20+ Unexpected things you can compost

Good compost can make or break your garden. You can either make the richest, most natural fertilizer to nourish your plants. Or you can spread a bunch of problems like disease and weeds. If you know what to compost and in what amounts though, your compost will come out perfectly from your own compost bins.

Strange things you can compost

You probably know the basics of composting, adding brown and green materials in the right proportions. All the details of proper composting are at the end of this post if you don't though, but  I want to talk about things you didn't realise that you could compost. Everything from toothpicks and used matches (they're made of wood or cardboard) to kleenex, balloons and latex gloves! 

There are a lot of things you can't add to your compost like meat, oils, plastics, anything not biodegradable etc. There are a lot of things you can add to your compost pile though, that you never thought about. 

Here's the list of things you can add to the compost pile that I didn't know before I started composting. 

What is Compostable?


  • Matches
  • Toothpicks
  • Hair & nail clippings
  • Fur and feathers
  • Dryer lint
  • Sea sponges and loofahs 
  • Paper coffee filters
  • Tea bags. Bags must be the original style teabag not the new synthetic type. Make sure there's no little staples to hold the tag on!
  • Loose leaf or herbal tea.
  • Natural corks
  • Cotton balls
  • Cotton swabs made with cardboard (not plastic) for the stick part.
  • Toilet paper tubes, and paper towel tubes.
  • Peanut, pistachio, sunflower or other nut shells
  • Old spices & herbs
  • Seaweed, lakeweed, kelp
  • Beer (it's actually good for the compost!)
  • Newspaper, shredded or spread in thin layers to compost quickly
  • Paper towels, Kleenex and toilet paper
  • Bedding and droppings from cleaning out hamster, gerbil, guinea pig or rabbit cages
  • Latex balloons, gloves and condoms. Latex is a biodegradable material and is considered a brown ingredient for the composts pile.
  • Small cardboard boxes.You can put larger pieces of cardboard but don't overwhelm your compost with it.
  • You can probably compost the contents of your vacuum cleaner canister also. Unless your carpet sheds a lot or you happen to be sucking up large amounts of glitter or other non biodegradable microplastic.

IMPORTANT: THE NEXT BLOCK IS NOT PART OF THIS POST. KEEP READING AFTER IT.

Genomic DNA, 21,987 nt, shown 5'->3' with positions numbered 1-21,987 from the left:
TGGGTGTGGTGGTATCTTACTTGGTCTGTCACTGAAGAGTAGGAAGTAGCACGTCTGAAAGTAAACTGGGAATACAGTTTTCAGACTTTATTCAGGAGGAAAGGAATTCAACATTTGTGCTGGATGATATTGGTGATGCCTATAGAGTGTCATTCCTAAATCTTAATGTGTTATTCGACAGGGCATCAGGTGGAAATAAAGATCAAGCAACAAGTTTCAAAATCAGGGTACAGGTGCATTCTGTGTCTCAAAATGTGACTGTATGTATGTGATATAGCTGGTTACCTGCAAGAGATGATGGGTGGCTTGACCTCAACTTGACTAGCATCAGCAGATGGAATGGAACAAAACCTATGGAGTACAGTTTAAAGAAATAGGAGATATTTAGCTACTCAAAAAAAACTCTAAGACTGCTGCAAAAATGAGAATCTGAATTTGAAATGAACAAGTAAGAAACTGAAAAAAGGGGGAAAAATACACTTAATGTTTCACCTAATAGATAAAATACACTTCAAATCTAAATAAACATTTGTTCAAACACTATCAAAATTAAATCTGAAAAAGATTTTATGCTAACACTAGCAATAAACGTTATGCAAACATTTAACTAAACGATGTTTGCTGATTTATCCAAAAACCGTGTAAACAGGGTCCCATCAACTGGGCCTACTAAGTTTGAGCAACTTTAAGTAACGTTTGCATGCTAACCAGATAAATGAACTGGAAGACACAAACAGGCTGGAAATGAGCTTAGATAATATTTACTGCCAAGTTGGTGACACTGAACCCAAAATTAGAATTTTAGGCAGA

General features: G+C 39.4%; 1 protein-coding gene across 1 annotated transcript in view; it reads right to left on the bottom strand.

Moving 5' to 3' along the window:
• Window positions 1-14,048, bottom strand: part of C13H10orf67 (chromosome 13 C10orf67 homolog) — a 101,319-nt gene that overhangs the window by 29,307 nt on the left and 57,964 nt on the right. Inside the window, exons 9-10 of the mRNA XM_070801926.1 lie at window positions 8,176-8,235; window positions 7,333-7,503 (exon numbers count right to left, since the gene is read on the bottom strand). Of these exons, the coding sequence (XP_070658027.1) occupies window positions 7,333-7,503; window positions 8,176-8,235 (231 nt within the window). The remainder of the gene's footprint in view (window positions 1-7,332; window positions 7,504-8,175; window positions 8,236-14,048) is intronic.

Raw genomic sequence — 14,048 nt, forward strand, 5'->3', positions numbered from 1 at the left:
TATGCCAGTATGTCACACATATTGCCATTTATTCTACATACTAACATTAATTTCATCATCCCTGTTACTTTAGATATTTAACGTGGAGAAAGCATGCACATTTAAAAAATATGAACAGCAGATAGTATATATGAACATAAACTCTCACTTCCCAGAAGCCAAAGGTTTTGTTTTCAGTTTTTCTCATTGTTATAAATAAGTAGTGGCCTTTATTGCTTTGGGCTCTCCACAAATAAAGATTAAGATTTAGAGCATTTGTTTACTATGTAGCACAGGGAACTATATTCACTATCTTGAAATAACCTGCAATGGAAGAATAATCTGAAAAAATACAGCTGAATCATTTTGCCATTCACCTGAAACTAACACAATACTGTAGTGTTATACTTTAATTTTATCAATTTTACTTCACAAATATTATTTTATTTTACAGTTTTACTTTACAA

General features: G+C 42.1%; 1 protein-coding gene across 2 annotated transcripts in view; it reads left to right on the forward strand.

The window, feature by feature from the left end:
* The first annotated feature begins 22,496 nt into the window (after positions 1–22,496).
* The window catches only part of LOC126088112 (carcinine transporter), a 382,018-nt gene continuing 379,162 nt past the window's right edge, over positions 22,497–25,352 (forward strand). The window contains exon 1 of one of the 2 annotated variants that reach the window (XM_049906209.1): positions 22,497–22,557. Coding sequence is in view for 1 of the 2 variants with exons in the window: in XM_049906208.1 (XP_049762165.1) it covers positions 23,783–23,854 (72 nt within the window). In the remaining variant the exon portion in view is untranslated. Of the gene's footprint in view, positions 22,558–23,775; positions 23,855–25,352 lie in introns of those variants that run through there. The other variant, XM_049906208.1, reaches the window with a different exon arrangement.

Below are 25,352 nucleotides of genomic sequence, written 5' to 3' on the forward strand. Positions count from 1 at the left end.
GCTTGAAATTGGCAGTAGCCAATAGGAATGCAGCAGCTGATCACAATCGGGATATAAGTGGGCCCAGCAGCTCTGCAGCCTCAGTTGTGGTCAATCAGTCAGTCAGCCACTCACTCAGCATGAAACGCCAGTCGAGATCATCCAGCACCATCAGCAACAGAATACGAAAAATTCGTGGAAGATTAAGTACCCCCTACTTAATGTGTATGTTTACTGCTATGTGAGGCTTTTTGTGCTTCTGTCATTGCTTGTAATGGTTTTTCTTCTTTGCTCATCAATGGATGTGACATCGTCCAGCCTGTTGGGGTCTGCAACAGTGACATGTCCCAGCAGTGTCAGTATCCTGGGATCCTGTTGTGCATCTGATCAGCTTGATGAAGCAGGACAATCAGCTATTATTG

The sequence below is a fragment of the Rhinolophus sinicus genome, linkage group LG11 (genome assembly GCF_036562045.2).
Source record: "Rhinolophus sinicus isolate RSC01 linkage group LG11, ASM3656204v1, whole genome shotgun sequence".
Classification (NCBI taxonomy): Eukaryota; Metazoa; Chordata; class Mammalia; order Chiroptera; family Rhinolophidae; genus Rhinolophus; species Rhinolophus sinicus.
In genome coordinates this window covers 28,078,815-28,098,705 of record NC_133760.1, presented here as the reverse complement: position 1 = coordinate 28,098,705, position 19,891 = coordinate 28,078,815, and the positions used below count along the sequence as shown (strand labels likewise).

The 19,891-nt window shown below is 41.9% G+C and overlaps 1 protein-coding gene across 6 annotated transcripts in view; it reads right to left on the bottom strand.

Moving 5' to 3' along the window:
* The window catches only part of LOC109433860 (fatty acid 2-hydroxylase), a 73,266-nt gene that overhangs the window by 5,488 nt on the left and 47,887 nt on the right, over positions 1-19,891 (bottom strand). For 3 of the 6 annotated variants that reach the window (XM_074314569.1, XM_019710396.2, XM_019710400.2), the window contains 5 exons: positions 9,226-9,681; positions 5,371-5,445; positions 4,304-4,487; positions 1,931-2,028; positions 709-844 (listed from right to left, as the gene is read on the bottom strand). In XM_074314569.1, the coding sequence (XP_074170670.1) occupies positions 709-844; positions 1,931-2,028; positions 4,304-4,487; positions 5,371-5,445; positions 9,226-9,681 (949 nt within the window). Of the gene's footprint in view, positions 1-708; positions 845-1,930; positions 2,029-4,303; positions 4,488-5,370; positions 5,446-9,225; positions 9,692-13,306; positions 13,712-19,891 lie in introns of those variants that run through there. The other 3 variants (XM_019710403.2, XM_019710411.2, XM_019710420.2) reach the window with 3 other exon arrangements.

Large compost bins

How to compost


You can make almost any type of soil better by adding compost. While you can often buy composted manure and such to add to your garden, the easiest and cheapest way to get good compost for your garden is to simply make it yourself!

The best sources of compost material is your own home & garden. Grass cuttings, annual weeds, prunings, autumn leaves can all be collected and composted. Vegetable waste, dead flowers (cut & potted) and shredded newspapers can all be added to the heap too.

The first requirement is to control your MIX of potential compost material between Green & Brown. The right mix is required for proper composting. Too much green and you'll have a slimy, stinky mess. Too much brown and it will take forever for the scrap pile to actually turn into compost. You need to aim for a mix of materials with about 1/5th being Green and 4/5ths Brown.

Green/ Nitrogen
Grass Cuttings
Kitchen Waste
Farm Manure
Weeds
Plant trimmings

Brown/Carbon
Dead Leaves
Wood shavings
Wood Ash 
Newspaper


Composting


After adding the appropriate portions of brown and green material to your compost heap you need moisture. Your pile should be neither too wet nor too dry. Brown material is often dry and needs to be watered in after mixing. If you take a handful of your mix and squeeze it you want it to ball in your hand without a runoff of water and not being flaky. In rainy periods it can pay to cover your compost to stop it getting sodden.